From the Rabbi - March 2013 Print
Dear Friends:

I know that a good number of young people have peanut allergies, but I had no idea that so many of our members are lactose intolerant.  But I have had to conclude that this must be the case, since a vast number of you have avoided the cow who stands in our lobby.

You may remember that last year’s confirmation class created HOLY COW! as a way to collect money for the dairy needs of the Good Samaritan Rescue Mission on Alameda Street.  We have “milked” her twice, and we have proudly been able to transmit nearly $900.00 to the GSRM.  The gift that the confirmands gave to CBI was not only a gift that keeps on giving in the form of tzedakah, but also a gift that reminds all of us of a very important Jewish value.

One member of the congregation urged that we remove HOLY COW! because she thought it was ugly.  I disagree.  Hunger is ugly.  Homelessness is ugly.  Desperation and hopelessness are ugly.  Many of us are the grandchildren or great-grandchildren of impoverished immigrants who, in their own day, struggled incredibly hard just to survive.  Their poverty and distress were ugly, but fortunately they found ways to extricate themselves from the slums of urban ghettos and make a good life for their descendants.  In this process, they had devoted help from those who had come before them and who could now reach out the hand of rescue and relief.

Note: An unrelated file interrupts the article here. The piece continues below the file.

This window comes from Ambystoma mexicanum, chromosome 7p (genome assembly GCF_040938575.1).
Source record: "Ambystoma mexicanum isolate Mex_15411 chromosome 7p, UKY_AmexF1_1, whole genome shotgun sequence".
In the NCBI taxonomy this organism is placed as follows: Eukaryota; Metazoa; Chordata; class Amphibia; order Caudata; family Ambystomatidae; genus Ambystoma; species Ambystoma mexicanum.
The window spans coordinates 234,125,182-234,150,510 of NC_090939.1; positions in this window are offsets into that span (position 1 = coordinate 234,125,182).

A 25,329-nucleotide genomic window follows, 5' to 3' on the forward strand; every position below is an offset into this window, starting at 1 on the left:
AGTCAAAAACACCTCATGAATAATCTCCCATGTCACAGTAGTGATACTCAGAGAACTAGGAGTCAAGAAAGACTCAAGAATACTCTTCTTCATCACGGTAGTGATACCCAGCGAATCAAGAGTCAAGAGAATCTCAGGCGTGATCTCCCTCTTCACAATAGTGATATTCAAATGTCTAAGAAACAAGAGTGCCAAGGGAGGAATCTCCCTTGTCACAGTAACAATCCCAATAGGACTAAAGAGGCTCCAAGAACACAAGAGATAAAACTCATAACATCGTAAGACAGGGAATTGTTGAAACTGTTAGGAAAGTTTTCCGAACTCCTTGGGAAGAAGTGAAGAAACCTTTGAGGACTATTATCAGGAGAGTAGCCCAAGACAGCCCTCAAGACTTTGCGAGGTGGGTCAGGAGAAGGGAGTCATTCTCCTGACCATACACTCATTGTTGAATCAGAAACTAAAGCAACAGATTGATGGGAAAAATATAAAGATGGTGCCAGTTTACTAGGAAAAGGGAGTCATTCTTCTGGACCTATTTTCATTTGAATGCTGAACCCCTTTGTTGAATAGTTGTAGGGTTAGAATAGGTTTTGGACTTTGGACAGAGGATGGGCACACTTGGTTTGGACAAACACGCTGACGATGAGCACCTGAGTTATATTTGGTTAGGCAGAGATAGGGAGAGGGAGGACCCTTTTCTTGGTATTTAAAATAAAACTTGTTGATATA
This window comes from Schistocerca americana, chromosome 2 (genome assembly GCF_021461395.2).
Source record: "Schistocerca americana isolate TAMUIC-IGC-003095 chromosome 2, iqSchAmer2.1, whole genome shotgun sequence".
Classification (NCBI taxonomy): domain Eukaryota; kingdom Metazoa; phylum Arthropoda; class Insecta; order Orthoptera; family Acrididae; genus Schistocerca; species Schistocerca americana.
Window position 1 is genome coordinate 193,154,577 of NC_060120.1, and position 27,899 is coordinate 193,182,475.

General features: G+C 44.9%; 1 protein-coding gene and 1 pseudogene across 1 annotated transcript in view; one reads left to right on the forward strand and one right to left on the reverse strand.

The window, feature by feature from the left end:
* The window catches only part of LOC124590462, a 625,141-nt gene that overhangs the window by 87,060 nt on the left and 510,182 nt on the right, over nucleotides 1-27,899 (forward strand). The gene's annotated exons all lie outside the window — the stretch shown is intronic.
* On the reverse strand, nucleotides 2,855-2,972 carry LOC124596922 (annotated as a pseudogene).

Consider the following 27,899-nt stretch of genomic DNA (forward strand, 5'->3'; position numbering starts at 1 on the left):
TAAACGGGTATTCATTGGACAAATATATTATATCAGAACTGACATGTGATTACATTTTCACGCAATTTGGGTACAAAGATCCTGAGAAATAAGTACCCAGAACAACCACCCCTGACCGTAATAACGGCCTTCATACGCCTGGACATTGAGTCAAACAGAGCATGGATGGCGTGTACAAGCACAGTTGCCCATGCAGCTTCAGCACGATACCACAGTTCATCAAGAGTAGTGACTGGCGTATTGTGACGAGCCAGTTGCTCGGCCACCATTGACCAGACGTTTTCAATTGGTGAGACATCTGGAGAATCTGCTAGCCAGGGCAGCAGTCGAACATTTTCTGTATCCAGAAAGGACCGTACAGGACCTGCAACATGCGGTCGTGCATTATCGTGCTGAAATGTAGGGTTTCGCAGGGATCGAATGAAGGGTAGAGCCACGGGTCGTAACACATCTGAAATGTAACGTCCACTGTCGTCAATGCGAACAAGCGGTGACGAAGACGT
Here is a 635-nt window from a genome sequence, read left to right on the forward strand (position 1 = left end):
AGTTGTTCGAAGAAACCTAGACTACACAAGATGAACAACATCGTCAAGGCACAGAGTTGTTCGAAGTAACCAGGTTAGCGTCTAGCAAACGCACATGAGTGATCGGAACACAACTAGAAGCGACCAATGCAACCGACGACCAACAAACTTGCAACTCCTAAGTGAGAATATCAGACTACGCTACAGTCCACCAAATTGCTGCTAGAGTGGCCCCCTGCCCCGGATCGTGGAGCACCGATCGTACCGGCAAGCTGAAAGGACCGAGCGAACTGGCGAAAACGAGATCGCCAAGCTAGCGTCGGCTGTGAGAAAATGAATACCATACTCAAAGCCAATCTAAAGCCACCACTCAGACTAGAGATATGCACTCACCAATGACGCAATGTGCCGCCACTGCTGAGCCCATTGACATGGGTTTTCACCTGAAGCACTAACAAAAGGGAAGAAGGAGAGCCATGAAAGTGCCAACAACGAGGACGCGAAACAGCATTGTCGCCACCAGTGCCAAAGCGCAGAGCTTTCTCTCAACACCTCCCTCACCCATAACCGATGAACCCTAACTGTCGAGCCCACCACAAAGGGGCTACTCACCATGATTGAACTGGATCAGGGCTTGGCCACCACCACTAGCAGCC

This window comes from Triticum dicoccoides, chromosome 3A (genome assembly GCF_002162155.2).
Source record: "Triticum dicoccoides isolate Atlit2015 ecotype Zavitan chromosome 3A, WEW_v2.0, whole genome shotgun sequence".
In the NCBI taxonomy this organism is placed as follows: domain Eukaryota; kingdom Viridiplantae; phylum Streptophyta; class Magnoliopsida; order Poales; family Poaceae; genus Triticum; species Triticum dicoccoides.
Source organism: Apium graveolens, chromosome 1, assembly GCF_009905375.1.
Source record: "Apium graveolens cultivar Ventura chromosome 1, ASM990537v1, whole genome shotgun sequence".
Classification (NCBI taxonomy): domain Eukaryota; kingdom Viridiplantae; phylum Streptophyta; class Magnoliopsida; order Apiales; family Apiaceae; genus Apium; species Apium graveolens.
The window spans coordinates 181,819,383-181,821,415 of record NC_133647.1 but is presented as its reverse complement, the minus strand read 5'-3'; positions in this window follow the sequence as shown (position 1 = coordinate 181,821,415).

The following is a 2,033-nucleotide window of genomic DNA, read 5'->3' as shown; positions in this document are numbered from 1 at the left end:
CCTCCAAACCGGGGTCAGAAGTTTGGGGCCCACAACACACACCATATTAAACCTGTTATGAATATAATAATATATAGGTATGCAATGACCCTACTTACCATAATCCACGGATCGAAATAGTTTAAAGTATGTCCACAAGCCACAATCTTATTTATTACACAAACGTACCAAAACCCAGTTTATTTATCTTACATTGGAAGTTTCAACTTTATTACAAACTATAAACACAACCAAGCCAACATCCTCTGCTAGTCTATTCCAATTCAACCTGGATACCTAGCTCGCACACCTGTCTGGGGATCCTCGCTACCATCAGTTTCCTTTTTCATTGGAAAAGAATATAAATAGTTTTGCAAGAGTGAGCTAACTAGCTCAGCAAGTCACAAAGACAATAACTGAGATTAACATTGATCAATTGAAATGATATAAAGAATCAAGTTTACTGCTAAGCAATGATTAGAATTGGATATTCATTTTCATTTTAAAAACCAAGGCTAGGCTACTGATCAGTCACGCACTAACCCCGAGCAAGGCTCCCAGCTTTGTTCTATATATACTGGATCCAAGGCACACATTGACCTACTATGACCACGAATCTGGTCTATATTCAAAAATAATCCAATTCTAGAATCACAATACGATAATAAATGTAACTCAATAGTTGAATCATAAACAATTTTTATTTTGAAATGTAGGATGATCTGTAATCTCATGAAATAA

Jews have always been noted for their philanthropic generosity.  We have helped our own brothers and sisters in need, and we have then extended our hands to others.  If we enjoy the life-style that others helped make possible for our families and for us, then it would seem selfish in the extreme not to offer the same assistance to others who are now in need.  If tzedakah once helped our families, then it is incumbent upon us to pay it forward by doing the same for the next generation of those less-fortunate than ourselves.  (By the way, Carole Murphree, Executive Director of GSRM, tells me that two-thirds of the residents there have full-time jobs, but they cannot afford to rent an apartment because of the scarcity of low-income housing in our city.)

So, next time you are in our lobby, fish out a little change and feed HOLY COW!   Get rid of your lactose intolerance and do a mitzvah to help our needful fellow citizens.  I am quite sure you’ll be mooo-ved by this simple act.

Sincerely yours,
Kenneth D. Roseman, Rabbi